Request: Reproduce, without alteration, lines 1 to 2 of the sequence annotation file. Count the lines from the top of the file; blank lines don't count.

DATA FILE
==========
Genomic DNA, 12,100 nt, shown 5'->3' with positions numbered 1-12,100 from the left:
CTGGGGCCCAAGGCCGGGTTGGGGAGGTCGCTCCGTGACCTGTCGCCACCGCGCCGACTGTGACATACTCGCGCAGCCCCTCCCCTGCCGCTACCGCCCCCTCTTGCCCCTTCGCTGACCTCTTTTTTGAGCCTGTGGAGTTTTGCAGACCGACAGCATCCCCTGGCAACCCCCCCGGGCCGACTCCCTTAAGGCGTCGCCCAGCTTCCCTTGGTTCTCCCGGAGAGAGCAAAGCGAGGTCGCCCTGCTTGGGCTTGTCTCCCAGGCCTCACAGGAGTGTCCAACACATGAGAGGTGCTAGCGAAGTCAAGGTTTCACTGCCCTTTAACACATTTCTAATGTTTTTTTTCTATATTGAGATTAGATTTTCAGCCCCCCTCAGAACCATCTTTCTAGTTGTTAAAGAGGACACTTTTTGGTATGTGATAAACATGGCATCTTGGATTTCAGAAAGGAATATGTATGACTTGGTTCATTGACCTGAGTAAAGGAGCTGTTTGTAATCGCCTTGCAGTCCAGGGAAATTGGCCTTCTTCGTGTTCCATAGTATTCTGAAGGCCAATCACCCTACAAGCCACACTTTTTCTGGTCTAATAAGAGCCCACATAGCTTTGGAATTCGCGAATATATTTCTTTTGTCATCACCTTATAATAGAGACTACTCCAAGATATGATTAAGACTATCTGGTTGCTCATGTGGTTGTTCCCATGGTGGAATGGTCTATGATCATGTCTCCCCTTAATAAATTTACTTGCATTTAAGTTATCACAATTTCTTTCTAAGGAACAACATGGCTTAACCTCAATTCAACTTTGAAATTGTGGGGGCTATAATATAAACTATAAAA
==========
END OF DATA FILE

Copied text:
Genomic DNA, 12,100 nt, shown 5'->3' with positions numbered 1-12,100 from the left:
CTGGGGCCCAAGGCCGGGTTGGGGAGGTCGCTCCGTGACCTGTCGCCACCGCGCCGACTGTGACATACTCGCGCAGCCCCTCCCCTGCCGCTACCGCCCCCTCTTGCCCCTTCGCTGACCTCTTTTTTGAGCCTGTGGAGTTTTGCAGACCGACAGCATCCCCTGGCAACCCCCCCGGGCCGACTCCCTTAAGGCGTCGCCCAGCTTCCCTTGGTTCTCCCGGAGAGAGCAAAGCGAGGTCGCCCTGCTTGGGCTTGTCTCCCAGGCCTCACAGGAGTGTCCAACACATGAGAGGTGCTAGCGAAGTCAAGGTTTCACTGCCCTTTAACACATTTCTAATGTTTTTTTTCTATATTGAGATTAGATTTTCAGCCCCCCTCAGAACCATCTTTCTAGTTGTTAAAGAGGACACTTTTTGGTATGTGATAAACATGGCATCTTGGATTTCAGAAAGGAATATGTATGACTTGGTTCATTGACCTGAGTAAAGGAGCTGTTTGTAATCGCCTTGCAGTCCAGGGAAATTGGCCTTCTTCGTGTTCCATAGTATTCTGAAGGCCAATCACCCTACAAGCCACACTTTTTCTGGTCTAATAAGAGCCCACATAGCTTTGGAATTCGCGAATATATTTCTTTTGTCATCACCTTATAATAGAGACTACTCCAAGATATGATTAAGACTATCTGGTTGCTCATGTGGTTGTTCCCATGGTGGAATGGTCTATGATCATGTCTCCCCTTAATAAATTTACTTGCATTTAAGTTATCACAATTTCTTTCTAAGGAACAACATGGCTTAACCTCAATTCAACTTTGAAATTGTGGGGGCTATAATATAAACTATAAAA